Skip to comments.Scientists discover hormone that blocks marijuana buzz
Posted on 01/03/2014 8:11:53 AM PST by gooblah
A naturally occurring hormone acts as spontaneous defense in the brain against the high caused by marijuana and could be useful in preventing addiction, researchers said Thursday.
(Excerpt) Read more at breitbart.com ...
Name the hormone ‘Buzzkill’.
Require all “medical marijuana” use to be taken concurrently with this hormone and the medical need will drop drastically.
Why do I suspect that the demand for this treatment will be low?
Well that’s good news; I only smoke for the flavor. Now that I don’t have to worry about that nasty buzz, I can start smoking more.
Marijuana is not physiologically addictive.
That is the face that destroyed America.
But ... but ... I thought one of the arguments in favor of legalizing marijuana was that it wasn’t addictive!
NOTHING can cure magic thinking ... not even reality cracks the prison of worshipful obamaroids.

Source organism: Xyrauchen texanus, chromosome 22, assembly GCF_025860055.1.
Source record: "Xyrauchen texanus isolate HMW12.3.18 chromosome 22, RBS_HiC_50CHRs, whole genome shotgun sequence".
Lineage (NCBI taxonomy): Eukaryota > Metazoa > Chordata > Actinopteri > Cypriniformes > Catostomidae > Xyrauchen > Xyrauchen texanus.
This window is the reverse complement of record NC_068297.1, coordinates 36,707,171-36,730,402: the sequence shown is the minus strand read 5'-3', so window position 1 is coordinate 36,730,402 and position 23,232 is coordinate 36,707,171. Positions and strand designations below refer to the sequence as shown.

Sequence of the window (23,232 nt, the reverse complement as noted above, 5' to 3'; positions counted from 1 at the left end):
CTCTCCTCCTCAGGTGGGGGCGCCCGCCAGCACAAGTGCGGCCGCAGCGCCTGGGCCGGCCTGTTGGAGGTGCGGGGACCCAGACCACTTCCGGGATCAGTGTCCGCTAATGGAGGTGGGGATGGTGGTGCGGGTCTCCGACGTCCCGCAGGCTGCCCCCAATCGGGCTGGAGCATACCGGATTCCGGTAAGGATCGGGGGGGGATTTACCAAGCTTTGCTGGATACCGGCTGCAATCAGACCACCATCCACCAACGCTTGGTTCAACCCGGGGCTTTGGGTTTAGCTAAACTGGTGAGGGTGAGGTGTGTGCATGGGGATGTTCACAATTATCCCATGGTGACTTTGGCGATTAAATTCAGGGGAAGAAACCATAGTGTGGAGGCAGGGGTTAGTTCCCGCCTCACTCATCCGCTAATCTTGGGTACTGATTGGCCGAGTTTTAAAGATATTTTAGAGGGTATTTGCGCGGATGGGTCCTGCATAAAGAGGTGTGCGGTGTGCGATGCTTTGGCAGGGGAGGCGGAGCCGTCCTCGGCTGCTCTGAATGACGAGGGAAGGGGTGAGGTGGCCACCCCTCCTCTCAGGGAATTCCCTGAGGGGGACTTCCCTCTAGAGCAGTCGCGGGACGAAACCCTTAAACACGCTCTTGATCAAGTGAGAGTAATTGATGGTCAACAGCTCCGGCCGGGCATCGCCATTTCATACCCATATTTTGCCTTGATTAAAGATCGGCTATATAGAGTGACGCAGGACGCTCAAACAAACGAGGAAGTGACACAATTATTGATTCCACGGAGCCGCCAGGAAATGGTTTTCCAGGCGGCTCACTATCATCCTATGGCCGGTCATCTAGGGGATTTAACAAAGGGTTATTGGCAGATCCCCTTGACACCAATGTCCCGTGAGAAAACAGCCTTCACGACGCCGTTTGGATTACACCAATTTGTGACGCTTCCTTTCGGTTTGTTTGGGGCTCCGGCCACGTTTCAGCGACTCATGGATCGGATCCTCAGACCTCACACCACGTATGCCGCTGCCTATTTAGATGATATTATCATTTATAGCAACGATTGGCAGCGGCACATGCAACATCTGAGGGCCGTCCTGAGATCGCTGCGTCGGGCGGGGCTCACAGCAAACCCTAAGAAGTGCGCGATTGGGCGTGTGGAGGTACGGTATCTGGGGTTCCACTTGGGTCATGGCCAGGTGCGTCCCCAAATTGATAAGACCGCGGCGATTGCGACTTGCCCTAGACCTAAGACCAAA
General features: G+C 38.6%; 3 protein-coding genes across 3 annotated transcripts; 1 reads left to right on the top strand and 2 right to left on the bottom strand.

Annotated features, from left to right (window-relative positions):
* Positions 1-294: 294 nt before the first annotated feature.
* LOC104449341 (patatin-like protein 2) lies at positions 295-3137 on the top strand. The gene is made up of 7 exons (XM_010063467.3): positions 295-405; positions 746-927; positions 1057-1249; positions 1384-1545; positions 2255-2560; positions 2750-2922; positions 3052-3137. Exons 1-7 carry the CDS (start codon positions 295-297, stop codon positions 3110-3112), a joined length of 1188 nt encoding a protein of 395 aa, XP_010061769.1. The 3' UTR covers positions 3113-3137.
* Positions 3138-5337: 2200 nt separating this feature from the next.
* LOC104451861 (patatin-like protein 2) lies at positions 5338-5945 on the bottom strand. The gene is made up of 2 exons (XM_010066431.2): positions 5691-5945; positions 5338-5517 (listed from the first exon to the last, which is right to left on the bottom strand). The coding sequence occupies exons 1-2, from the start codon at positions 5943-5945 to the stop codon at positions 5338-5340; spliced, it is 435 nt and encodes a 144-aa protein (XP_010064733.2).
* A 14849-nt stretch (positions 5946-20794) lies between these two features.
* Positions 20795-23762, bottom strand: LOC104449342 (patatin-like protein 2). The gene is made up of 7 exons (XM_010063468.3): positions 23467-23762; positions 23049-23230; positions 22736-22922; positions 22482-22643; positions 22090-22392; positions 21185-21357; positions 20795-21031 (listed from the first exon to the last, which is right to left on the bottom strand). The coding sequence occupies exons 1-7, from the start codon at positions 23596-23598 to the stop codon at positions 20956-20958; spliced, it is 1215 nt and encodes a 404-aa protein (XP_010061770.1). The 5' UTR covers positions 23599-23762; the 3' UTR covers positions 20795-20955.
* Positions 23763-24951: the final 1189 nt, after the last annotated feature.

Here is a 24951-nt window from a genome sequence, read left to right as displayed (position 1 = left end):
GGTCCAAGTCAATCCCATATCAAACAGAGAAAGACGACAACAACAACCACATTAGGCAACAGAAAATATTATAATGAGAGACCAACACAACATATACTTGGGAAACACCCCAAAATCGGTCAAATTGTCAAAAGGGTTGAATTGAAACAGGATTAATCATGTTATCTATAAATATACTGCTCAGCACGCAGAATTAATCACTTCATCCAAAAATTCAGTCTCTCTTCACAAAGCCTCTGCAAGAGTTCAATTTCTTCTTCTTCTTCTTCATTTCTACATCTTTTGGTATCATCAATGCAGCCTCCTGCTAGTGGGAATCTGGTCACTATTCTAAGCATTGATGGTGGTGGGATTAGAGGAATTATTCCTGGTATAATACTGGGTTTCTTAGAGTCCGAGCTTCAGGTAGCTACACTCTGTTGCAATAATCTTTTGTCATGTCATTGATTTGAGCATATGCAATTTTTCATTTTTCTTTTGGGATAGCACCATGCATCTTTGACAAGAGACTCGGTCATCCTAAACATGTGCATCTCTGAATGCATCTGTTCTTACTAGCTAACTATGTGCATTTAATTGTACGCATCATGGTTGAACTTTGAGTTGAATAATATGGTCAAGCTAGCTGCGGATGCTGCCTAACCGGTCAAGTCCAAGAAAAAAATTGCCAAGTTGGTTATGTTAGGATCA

Pot is not addictive. Now if they could cure alcoholism,gambling addition,or drug addition that would be something.
Best I remember from the 70s all one needed was to see blue lights flashing behind you or other startling reality to kill the buzz immediately.
But why? :)
Yikes. Tough crowd.
I was never able to find a hi-rez version of that. Blondie second from the left would have been perfect for a “That which has been seen” meme...
LOL! They look like Fem-Nazis. “We vill kill our babies! Unt if you are against that zen you are a participant in ze war against women!”
I have known folks who went to AA to kick pot addiction...so I guess some have a problem with it.
lol...yeah it will be alike a mass healing as everyone soon discovers that their "medicine" is no longer needed...